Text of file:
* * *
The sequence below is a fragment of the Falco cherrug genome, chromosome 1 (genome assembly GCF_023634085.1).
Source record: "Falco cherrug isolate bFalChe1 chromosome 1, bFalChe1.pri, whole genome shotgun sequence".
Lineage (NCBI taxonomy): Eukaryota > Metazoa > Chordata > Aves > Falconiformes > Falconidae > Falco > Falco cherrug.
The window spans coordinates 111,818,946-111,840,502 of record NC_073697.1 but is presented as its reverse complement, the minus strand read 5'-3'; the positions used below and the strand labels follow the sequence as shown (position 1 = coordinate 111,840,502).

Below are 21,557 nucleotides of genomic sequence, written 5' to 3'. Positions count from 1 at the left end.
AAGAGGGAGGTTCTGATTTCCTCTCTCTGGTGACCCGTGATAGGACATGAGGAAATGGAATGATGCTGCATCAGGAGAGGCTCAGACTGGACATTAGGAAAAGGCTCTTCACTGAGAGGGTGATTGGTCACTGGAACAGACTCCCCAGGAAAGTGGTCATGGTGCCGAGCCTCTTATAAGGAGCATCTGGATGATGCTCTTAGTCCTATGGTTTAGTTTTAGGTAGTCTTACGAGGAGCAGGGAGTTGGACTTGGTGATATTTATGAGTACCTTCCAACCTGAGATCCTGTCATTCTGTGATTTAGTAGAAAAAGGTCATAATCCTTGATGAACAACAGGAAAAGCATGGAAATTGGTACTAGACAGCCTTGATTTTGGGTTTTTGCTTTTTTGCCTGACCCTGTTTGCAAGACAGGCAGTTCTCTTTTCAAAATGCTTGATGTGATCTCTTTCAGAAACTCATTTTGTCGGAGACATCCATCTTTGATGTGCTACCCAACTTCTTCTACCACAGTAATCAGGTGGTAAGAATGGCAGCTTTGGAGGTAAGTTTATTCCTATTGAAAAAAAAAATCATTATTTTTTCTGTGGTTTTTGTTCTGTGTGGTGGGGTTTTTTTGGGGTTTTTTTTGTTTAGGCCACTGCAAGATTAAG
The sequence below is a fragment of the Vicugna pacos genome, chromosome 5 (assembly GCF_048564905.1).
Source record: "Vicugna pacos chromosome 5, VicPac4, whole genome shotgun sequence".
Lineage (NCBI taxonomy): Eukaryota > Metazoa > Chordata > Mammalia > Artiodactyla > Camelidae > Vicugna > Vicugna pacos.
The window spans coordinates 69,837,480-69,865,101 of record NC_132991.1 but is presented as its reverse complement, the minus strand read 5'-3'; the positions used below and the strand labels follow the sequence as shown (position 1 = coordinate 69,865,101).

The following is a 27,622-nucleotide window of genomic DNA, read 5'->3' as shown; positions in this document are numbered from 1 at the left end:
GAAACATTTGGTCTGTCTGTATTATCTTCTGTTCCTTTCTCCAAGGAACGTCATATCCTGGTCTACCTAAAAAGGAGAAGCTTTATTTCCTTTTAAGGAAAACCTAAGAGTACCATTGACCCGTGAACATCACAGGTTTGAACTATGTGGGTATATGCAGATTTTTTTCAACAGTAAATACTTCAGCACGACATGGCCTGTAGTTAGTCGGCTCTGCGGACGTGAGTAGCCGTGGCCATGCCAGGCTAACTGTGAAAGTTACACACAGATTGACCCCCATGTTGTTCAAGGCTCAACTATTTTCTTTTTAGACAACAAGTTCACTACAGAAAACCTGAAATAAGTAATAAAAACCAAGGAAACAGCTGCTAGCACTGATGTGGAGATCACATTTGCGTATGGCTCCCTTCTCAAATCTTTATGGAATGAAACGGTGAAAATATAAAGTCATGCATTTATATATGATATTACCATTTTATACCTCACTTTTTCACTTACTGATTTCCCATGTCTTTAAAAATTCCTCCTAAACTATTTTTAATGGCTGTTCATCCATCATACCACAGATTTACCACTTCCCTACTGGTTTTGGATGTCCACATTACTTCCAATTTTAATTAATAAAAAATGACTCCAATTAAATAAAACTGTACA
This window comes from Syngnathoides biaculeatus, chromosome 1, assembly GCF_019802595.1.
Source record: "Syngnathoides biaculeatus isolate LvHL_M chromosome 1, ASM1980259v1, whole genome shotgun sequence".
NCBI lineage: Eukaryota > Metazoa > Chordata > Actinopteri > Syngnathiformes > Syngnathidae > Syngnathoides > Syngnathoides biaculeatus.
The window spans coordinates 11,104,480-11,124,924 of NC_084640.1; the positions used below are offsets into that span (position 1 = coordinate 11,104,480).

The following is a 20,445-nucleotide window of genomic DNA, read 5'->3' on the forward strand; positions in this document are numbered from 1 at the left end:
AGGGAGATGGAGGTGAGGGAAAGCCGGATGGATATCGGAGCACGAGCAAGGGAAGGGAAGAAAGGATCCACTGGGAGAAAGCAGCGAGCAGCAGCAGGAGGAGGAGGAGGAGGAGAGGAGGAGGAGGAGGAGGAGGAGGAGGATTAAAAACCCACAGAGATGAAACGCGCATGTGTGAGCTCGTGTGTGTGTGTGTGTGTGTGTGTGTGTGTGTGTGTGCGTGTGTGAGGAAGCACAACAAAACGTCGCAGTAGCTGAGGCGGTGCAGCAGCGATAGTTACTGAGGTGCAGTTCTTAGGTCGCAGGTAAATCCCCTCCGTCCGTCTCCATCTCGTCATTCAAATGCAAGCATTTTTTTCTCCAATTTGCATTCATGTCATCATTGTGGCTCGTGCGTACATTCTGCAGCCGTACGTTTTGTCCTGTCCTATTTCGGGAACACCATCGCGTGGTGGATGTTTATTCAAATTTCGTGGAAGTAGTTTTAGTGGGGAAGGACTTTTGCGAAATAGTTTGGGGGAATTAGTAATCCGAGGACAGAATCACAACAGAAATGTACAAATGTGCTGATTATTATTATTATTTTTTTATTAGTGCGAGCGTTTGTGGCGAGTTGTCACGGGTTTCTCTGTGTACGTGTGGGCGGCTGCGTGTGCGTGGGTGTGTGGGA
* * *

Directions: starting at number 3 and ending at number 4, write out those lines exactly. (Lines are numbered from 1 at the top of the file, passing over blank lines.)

Lineage (NCBI taxonomy): Eukaryota > Metazoa > Chordata > Aves > Falconiformes > Falconidae > Falco > Falco cherrug.
The window spans coordinates 111,818,946-111,840,502 of record NC_073697.1 but is presented as its reverse complement, the minus strand read 5'-3'; the positions used below and the strand labels follow the sequence as shown (position 1 = coordinate 111,840,502).